Homeward bound and over the top

Lebron's return on cover of Plain Dealer

The Plain Dealer’s front page for Saturday, July 12, 2014. (The Plain Dealer)

Media coverage of Lebron James’ decision to return to Cleveland was over the top, but that’s what sports media do.

Sports reporters have a difficult job. They are often dismissed by “real” reporters as the people over in the toy room, not really doing real journalism, just reporting about games people play. They work in a world where many of the fans, especially in today’s world where press conferences are often available to fans via online stream, often have the same expertise as the reporters.  Thus, sports journaists must always work hard to stay one step ahead of their audience.

Sports reporters this summer have found themselves in some interesting places: courtrooms where they covered issues about the NCAA and pay-for-play and police blotters where they chased down news about Florida State quarterback Jameis Winston. And they often find themselves on the front lines of social issues and change in their coverage of Michael Sam (the NFL’s first openly gay player) and Donald Sterling (the NBA owner who made racist comments about players).

That’s not what people think about sports though. Many people follow sports for the hype, the excitement of big news and the go team rah-rah that allows fans to keep in touch with their favorite teams.

So, when sports media went wild over the announcement by James, coming in the form of a self-authored story in Sports Illustrated magazine, sports media performed the way they always do – with over-the-top coverage.

The coverage was so intense on ESPN that it could have been compared to CNN’s non-stop coverage of damaged cruise liners, even prompting one person to tweet something along the lines of “With Lebron going back to Cleveland, why not just dedicate an entire ESPN channel to 24-hour coverage of him?”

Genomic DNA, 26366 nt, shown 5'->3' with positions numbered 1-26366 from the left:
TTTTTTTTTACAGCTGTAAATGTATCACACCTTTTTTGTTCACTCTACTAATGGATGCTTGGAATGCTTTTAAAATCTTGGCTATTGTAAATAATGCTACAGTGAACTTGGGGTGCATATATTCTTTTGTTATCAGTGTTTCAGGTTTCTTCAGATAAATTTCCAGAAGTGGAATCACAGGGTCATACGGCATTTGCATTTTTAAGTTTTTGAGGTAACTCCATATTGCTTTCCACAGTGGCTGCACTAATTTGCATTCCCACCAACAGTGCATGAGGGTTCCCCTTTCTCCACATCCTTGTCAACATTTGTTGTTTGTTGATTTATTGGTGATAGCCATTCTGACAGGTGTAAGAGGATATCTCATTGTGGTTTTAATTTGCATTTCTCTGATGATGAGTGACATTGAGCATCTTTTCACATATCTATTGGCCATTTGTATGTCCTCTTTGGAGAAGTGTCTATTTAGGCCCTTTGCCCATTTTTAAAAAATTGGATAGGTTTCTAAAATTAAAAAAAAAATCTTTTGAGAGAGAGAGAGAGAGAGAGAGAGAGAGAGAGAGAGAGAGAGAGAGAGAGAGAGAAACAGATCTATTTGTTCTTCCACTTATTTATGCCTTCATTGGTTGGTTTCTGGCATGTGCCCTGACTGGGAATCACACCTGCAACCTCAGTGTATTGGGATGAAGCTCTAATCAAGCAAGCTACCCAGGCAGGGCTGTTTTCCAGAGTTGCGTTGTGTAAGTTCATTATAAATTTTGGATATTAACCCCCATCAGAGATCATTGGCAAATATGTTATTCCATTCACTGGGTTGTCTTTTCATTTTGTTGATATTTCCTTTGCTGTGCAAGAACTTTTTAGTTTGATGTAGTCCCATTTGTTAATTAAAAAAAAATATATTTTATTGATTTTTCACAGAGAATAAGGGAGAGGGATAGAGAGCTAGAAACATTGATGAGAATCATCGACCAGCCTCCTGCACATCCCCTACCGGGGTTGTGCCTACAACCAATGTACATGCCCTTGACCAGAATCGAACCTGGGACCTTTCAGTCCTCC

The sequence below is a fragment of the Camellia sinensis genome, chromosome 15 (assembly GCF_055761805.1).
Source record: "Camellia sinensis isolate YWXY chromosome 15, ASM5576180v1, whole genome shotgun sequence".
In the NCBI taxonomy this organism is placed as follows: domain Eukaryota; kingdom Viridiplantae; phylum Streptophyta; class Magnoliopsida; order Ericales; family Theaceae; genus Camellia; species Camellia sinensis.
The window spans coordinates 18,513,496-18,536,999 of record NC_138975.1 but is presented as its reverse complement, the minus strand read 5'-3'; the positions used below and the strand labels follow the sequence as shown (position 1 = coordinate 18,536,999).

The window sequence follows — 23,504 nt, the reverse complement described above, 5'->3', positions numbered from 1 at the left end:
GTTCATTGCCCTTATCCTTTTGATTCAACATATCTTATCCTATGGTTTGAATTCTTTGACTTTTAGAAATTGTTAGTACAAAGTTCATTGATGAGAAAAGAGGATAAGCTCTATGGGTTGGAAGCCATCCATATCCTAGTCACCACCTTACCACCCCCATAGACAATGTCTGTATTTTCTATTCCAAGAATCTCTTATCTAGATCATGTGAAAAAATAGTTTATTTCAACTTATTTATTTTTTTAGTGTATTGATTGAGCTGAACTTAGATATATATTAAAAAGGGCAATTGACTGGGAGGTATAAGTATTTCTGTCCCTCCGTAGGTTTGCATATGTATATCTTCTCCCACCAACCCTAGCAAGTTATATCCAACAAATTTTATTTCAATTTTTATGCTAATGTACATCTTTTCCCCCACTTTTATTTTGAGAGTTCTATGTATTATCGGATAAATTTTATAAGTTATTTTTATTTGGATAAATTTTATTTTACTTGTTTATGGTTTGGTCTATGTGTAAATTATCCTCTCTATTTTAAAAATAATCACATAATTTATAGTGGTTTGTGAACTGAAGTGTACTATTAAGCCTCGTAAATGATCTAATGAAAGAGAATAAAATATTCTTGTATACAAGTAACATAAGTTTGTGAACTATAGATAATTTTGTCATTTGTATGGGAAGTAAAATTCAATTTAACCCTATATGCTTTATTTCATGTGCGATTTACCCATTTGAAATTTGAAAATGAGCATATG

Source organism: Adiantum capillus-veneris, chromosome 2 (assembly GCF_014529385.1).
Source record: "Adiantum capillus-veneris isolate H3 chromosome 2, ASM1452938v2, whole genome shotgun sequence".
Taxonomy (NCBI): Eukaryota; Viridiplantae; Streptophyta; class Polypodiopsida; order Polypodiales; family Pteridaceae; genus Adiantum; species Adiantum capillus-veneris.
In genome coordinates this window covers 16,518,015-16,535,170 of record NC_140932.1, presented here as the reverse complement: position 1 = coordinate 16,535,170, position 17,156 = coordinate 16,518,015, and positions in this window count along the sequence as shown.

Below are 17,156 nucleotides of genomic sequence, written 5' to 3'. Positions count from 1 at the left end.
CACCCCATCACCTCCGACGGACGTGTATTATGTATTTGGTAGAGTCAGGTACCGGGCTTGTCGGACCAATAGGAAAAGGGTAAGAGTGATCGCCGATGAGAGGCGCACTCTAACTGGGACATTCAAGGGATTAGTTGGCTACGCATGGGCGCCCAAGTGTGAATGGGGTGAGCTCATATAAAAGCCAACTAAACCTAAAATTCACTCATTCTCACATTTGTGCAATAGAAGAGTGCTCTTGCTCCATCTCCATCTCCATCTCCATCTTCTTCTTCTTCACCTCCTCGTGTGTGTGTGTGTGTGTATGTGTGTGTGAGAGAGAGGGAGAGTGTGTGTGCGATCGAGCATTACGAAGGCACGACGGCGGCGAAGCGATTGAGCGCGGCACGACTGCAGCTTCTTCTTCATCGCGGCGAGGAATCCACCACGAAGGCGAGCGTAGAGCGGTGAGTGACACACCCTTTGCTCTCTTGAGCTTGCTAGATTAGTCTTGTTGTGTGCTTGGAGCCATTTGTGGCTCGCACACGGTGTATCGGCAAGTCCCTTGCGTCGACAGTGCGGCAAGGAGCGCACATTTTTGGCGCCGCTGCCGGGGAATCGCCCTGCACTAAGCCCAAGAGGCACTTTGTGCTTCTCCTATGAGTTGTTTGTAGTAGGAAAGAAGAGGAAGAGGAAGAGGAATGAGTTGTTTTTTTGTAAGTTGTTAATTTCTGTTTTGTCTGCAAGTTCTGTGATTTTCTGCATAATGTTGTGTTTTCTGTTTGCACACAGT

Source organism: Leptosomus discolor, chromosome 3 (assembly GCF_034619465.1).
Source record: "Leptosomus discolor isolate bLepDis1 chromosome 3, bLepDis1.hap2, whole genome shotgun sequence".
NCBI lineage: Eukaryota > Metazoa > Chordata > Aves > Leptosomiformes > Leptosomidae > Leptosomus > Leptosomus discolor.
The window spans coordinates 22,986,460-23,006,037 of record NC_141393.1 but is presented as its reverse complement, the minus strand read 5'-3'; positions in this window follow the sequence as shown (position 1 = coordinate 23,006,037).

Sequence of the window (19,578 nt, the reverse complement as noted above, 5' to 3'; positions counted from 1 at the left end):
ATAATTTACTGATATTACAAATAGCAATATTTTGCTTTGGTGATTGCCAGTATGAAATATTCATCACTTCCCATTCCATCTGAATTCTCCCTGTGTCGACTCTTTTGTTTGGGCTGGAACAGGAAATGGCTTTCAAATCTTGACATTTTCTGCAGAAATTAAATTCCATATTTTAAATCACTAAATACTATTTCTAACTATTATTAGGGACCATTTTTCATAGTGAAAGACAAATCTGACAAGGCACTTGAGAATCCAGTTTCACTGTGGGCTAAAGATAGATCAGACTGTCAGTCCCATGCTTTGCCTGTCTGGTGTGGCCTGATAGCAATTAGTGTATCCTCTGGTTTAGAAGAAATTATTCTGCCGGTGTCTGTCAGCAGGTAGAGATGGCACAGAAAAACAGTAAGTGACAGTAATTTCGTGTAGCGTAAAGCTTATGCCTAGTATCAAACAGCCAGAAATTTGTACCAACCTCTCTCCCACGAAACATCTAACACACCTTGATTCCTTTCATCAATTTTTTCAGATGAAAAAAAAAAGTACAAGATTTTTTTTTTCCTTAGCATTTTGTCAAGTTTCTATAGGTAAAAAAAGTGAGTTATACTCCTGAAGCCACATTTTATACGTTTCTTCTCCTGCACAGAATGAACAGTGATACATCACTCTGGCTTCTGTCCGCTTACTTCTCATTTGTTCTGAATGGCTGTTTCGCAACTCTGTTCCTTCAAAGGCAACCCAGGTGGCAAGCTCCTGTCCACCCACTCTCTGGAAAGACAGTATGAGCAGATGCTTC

It’s what sports media do. It’s a tradition that goes all the way back to the beginning of sports coverage. Sports media builds and loves heroes (until they tear them down). Grantland Rice, in the 1920s, was one of the inventors of this tradition:

“Outlined against a blue-gray October sky, the Four Horsemen rode again. In dramatic lore they are known as Famine, Pestilence, Destruction and Death. These are only aliases. Their real names are Strk uhldreher, Miller, Crowley and Layden. They formed the crest of the South Bend cyclone before which another fighting Army football team was swept over the precipice at the Polo Grounds yesterday afternoon as 55,000 spectators peered down on the bewildering panorama spread on the green plain below.

A cyclone can’t be snared. It may be surrounded, but somewhere it breaks through to keep on going. When the cyclone starts from South Bend, where the candle lights still gleam through the Indiana sycamores, those in the way must take to storm cellars at top speed.

Yesterday the cyclone struck again as Notre Dame beat the Army, 13 to 7, with a set of backfield stars that ripped and crashed through a strong Army defense with more speed and power than the warring cadets could meet.”

New York Herald Tribune, 18 October 1924

That’s hype.

Or take a look at coverage of the Super Bowl, which dedicates an entire week to allowing media to promote everything about the game, the matchup and even preview the commercials.

It’s what sports media do.

So when Sports Illustrated allowed James to write his own story (the Chicago Tribune used to let Chicago Cubs slugger Dave Kingman write his own column in order for them to get better coverage of him) about his choice to go home, then wrote a puff piece about his decision, people didn’t criticize the organization, they praised it. The Cleveland Plain Dealer ran a full page cover the day after his decision, announcing his return.

It was no different than what the Chicago Sun Times did when Michael Jordan returned to the Bulls after quitting baseball (Jordan). It’s what sports media do. And before we start condemning sports media for overhyping Lebron’s decision, let’s take a look at what our political media do. It’s 2014, more than two years before the next presidential election. How often is Hillary being hyped – each day?





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